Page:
• 0 avatar

          I’m with you. That’s probably why I drive one of the last NA cars, a 128i. 6MT, M Sport Suspension + M3 control arms, 3.64 LSD upgrade, 3-stage intake, BMW Performance Intake and Exhaust, and tune. 270+ crank NA hp, good torque, and quick throttle response makes it a fun car!

      • 0 avatar
        Hummer

        I was mainly referring to the 4 cyl fiero, the V6 does have a small aftermarket, I’m around 180HP on my 60v6, and I’ve done very little tuning or power mods other than the bore and stroke.

      • 0 avatar
        conundrum

        Torque is horsepower multiplied by a constant, by definition, but why bother with the definitions when you can trot out that hoary old line about people driving torque? More torque at any given engine speed means it’s making more horsepower. No mystery involved.

        Hummer likes 6.2 liter pushrod wheelbarrows because DOHC mills don’t fit. Since the 3.0l BMW turbo I6 pushes the 4900 lb X5 to 60 in 4.9 seconds and through the quarter in 13.6 seconds at 101 mph, compared to the GM High Feature 3.6 V6 with 335 hp in the 3500 lb Camaro only managing 13.8 at 101 mph, it’s highly unlikely BMW is having late night sweats about GM engine technology. (C/D figures)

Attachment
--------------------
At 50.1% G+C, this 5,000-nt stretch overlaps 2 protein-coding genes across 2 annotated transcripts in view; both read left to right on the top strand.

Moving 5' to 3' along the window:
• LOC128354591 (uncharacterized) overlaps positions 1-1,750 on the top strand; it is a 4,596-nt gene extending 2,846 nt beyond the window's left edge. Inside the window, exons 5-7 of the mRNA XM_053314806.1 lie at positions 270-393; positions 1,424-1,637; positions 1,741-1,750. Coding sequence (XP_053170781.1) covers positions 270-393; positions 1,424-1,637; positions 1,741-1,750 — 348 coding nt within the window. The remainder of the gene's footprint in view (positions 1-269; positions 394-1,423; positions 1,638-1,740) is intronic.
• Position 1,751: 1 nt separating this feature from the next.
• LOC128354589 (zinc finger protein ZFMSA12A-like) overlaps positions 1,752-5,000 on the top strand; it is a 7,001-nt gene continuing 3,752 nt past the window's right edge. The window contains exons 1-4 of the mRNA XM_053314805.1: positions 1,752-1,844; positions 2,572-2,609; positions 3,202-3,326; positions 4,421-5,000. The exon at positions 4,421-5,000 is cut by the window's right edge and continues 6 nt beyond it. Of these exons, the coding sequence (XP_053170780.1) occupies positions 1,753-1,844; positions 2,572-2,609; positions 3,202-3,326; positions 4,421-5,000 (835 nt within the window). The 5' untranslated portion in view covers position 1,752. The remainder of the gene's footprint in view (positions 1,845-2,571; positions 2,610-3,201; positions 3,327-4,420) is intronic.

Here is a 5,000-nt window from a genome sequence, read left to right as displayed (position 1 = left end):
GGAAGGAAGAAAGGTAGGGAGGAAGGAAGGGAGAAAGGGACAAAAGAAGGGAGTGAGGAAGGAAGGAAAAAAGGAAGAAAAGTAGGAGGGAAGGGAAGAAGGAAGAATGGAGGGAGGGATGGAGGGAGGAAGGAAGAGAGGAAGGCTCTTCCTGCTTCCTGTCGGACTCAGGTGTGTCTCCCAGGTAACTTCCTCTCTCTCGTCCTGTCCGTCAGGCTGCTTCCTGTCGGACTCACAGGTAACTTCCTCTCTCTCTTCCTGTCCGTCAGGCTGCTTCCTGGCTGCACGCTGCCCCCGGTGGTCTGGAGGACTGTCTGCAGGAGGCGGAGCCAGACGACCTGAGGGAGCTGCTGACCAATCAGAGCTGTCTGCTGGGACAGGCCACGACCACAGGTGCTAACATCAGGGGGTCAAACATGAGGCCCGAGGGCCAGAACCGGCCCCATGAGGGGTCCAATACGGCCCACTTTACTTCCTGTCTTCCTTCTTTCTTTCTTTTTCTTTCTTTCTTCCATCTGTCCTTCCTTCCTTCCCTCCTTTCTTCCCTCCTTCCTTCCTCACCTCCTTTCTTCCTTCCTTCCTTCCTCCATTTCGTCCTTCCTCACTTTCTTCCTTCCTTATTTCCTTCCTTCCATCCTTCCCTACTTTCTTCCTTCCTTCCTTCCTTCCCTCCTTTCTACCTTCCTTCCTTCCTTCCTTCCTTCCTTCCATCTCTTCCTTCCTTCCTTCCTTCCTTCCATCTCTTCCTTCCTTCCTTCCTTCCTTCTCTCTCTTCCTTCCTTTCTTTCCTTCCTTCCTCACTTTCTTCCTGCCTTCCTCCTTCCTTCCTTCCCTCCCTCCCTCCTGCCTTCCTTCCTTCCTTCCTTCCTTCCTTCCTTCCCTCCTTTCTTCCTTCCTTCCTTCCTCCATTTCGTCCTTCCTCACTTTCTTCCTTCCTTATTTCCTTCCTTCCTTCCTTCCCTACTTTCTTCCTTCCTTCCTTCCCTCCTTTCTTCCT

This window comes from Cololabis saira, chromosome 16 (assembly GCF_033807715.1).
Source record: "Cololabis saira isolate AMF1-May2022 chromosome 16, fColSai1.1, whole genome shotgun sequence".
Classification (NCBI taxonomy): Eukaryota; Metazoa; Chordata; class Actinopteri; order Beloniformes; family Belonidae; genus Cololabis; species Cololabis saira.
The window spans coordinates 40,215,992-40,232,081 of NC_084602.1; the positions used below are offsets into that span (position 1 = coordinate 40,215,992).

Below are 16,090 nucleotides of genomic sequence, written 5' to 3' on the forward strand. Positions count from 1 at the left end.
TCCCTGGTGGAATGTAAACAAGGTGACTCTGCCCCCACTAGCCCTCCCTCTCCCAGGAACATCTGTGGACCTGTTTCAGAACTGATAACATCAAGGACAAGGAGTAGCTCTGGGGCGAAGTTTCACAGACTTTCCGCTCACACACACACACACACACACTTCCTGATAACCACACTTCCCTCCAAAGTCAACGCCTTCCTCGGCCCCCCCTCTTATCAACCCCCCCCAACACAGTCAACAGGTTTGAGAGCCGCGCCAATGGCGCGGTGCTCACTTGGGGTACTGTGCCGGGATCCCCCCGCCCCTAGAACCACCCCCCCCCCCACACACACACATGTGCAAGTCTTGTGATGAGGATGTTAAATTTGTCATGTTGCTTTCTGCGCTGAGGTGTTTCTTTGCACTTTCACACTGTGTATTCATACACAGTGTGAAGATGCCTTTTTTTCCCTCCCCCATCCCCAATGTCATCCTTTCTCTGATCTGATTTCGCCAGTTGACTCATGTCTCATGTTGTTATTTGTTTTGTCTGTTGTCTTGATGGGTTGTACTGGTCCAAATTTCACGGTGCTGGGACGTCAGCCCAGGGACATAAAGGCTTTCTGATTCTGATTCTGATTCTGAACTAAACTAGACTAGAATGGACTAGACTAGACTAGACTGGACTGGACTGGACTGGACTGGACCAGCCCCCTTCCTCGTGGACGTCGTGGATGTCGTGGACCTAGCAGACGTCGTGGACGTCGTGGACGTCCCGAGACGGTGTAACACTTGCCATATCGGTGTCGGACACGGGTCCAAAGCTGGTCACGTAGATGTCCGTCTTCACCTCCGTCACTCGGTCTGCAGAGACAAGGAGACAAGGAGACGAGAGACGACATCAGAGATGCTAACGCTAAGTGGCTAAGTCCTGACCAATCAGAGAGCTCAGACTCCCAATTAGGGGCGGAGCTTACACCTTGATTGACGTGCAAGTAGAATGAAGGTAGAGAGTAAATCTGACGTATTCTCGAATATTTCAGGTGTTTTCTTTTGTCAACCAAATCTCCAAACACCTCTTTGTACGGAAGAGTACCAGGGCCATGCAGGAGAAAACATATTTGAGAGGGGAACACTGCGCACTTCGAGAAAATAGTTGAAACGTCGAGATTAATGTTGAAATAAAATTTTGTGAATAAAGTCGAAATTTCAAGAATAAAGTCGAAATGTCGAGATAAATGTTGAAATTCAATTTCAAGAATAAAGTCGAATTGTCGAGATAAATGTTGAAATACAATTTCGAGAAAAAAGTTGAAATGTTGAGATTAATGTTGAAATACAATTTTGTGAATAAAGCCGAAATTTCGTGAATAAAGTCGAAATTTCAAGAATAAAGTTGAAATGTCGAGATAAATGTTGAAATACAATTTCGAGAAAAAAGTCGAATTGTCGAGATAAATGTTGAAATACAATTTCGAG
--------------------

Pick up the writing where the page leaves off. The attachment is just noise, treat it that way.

• 0 avatar
          Hummer

          I like pushrods because their simpler, more effective, and are far more advanced than spinning two cam shafts for a block nearly twice as big. I’m glad you feel that 0.2 seconds in the quarter mile is worth $60k premium, but as you point out it’s even worse on paper than it sounds.

          Oh did I forget to mention that the BMW engine has a turbocharger? Might as well give it a CVT and finish digging that grave.

    • 0 avatar
      NeilM

      The Camaro’s 335 hp engine is 3.6 liter vs. 340hp from 3.0 liters for the BMW’s, which can’t be stretched that far in displacement due to the bore spacing. However the Camaro only develops 284 lb-ft of torque, compared to the BMW’s 369 lb-ft.

      In the turbo era it’s become irrelevant to think about hp per liter in the way we used to. With enough boost you can reach almost any level of horsepower — e.g. the 1980s era Formula 1 BMW turbo engine with an estimated 1500 hp from a 1.5 liter 4 cylinder. Not for long, mind you…

  • avatar
    FreedMike

    I like the look, but there’s a LOT of Stinger in there.

    • 0 avatar
      dukeisduke

      The Stinger will still be on the road when this thing is being photographed by Murilee Martin at some pick-u-part yard.

      • 0 avatar
        FreedMike

        If you have the money, you can drive something like this for a long time.

        But here’s the problem – the original owner, who probably really does have the money, is most likely going to move on the “new hotness” once the lease is done, and the subsequent owners probably aren’t going to want to spend what it takes to maintain it.